To cross-compile for the other consoles from a Windows host, open a "Native Tools Command Prompt for VS". You need to choose either the 32 or the 64 bit version of the host compiler to match the target. Then cd to the src directory below the source code and run the build command given in the table:

Console Bits Build Command
PS4 64 ps4build
PS5 64 ps5build
PS Vita 32 psvitabuild
Xbox 360 32 xedkbuild
Xbox One 64 xb1build
Nintendo Switch NX32 32 nxbuild
Nintendo Switch NX64 64 nxbuild

Please check out the comments in the corresponding *.bat file for more options.

Embedding LuaJIT

LuaJIT is API-compatible with Lua 5.1. If you've already embedded Lua into your application, you probably don't need to do anything to switch to LuaJIT, except link with a different library:

Additional hints for initializing LuaJIT using the C API functions:

Hints for Distribution Maintainers

The LuaJIT build system has extra provisions for the needs of most POSIX-based distributions. If you're a package maintainer for a distribution, please make use of these features and avoid patching, subverting, autotoolizing or messing up the build system in unspeakable ways.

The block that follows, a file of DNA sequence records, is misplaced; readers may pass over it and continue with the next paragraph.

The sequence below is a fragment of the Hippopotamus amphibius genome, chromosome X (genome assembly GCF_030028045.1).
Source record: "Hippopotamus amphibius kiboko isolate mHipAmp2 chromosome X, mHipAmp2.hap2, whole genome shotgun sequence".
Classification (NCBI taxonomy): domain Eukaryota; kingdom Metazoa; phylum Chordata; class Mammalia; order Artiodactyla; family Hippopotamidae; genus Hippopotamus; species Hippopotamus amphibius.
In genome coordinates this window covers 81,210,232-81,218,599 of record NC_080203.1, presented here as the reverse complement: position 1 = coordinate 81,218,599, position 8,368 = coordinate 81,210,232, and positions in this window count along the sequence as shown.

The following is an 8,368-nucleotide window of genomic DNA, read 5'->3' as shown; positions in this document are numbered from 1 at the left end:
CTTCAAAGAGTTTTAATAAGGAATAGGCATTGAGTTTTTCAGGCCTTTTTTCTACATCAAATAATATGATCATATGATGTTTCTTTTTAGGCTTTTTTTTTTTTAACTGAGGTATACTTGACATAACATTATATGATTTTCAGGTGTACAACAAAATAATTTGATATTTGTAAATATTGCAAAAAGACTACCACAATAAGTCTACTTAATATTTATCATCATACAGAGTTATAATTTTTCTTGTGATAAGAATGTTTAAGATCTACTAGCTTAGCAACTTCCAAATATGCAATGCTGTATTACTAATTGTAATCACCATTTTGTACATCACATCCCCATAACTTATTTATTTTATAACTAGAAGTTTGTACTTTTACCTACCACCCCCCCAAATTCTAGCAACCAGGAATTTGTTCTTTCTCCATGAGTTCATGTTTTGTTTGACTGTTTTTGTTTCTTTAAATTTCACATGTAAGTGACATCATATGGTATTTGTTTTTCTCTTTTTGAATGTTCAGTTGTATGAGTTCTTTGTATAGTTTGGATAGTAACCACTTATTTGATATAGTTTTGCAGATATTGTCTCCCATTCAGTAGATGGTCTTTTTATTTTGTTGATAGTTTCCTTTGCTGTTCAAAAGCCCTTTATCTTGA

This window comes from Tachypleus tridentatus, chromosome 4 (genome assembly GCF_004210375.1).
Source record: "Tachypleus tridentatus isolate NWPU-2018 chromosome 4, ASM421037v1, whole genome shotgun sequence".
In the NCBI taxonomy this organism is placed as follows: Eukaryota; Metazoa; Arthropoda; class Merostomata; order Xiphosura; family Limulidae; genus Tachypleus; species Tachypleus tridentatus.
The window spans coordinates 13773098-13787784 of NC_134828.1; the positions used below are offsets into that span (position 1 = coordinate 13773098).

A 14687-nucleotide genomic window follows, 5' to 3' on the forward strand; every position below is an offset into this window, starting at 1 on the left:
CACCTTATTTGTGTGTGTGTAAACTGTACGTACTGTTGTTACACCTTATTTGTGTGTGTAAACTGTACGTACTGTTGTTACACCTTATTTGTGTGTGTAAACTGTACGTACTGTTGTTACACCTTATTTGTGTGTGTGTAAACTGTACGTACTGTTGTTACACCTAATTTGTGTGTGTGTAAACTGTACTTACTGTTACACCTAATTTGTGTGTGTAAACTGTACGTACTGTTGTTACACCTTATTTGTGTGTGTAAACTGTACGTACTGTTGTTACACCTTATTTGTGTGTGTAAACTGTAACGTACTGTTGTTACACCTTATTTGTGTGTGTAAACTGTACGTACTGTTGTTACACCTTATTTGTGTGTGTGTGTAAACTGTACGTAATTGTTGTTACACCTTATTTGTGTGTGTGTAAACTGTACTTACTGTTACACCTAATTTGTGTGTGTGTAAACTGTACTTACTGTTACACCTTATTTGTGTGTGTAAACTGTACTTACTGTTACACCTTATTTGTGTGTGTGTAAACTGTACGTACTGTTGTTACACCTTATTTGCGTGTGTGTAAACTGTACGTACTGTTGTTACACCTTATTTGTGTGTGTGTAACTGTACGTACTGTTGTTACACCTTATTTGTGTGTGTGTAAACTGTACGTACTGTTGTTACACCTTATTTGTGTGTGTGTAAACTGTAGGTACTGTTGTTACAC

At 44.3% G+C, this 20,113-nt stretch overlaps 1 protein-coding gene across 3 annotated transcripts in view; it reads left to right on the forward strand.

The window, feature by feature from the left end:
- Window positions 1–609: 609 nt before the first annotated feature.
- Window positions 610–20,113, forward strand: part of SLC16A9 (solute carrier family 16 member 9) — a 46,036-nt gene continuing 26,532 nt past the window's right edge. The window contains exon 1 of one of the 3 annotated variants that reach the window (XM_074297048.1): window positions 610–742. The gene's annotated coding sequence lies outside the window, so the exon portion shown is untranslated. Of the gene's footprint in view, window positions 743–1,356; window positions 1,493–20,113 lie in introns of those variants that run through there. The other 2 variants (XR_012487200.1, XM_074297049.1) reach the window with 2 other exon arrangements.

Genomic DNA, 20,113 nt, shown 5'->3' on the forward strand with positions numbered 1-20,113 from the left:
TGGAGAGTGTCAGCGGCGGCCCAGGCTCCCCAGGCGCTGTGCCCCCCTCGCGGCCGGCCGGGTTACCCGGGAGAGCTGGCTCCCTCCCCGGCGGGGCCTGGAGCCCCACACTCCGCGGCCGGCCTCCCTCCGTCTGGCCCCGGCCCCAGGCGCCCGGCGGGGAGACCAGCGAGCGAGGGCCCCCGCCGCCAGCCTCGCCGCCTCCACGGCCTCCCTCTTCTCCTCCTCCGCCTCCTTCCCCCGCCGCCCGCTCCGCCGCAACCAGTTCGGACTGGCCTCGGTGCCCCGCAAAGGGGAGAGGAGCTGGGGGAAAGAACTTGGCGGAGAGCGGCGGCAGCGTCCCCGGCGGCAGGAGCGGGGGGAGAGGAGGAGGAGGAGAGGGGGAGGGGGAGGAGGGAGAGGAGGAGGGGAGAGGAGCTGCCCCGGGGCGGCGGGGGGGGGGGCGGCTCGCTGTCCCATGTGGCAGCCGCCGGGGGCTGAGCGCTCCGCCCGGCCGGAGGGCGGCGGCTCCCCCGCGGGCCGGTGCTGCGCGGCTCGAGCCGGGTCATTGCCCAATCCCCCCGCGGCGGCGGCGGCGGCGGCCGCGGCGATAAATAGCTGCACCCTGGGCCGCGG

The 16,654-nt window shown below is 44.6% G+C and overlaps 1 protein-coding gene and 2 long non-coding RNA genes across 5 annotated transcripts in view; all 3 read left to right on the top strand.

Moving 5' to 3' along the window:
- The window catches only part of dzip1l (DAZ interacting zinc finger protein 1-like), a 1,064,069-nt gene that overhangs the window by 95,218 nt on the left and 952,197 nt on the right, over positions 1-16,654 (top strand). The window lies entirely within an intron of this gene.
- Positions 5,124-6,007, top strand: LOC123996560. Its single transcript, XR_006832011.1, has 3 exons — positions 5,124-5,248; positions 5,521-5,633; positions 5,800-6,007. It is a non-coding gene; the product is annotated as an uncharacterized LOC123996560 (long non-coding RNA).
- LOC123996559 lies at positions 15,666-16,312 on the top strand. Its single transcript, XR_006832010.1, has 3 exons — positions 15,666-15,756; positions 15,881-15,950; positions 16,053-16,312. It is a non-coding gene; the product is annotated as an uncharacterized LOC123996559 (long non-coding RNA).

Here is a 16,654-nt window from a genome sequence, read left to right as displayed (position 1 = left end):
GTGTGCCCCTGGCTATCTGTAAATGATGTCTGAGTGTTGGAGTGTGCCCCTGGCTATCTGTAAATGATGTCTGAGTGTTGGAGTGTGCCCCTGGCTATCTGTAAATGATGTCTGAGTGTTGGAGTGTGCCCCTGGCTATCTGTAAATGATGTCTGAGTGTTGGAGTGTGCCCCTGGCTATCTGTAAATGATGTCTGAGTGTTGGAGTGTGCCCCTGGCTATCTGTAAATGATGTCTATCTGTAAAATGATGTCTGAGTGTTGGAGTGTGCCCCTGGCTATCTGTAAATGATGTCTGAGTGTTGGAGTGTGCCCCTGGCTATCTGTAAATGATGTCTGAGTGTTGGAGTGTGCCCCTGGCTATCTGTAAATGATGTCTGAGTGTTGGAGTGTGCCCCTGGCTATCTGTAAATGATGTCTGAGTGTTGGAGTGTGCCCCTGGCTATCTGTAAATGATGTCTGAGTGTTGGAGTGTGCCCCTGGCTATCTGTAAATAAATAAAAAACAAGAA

There should be absolutely no need to patch luaconf.h or any of the Makefiles. And please do not hand-pick files for your packages — simply use whatever make install creates. There's a reason for all the files and directories it creates.

The build system uses GNU make and auto-detects most settings based on the host you're building it on. This should work fine for native builds, even when sandboxed. You may need to pass some of the following flags to both the make and the make install command lines for a regular distribution build:

The build system has a special target for an amalgamated build, i.e. make amalg. This compiles the LuaJIT core as one huge C file and allows GCC to generate faster and shorter code. Alas, this requires lots of memory during the build. This may be a problem for some users, that's why it's not enabled by default. But it shouldn't be a problem for most build farms. It's recommended that binary distributions use this target for their LuaJIT builds.

The tl;dr version of the above:

make amalg PREFIX=/usr && \
make install PREFIX=/usr DESTDIR=/tmp/buildroot

Finally, if you encounter any difficulties, please contact me first, instead of releasing a broken package onto unsuspecting users. Because they'll usually gonna complain to me (the upstream) and not you (the package maintainer), anyway.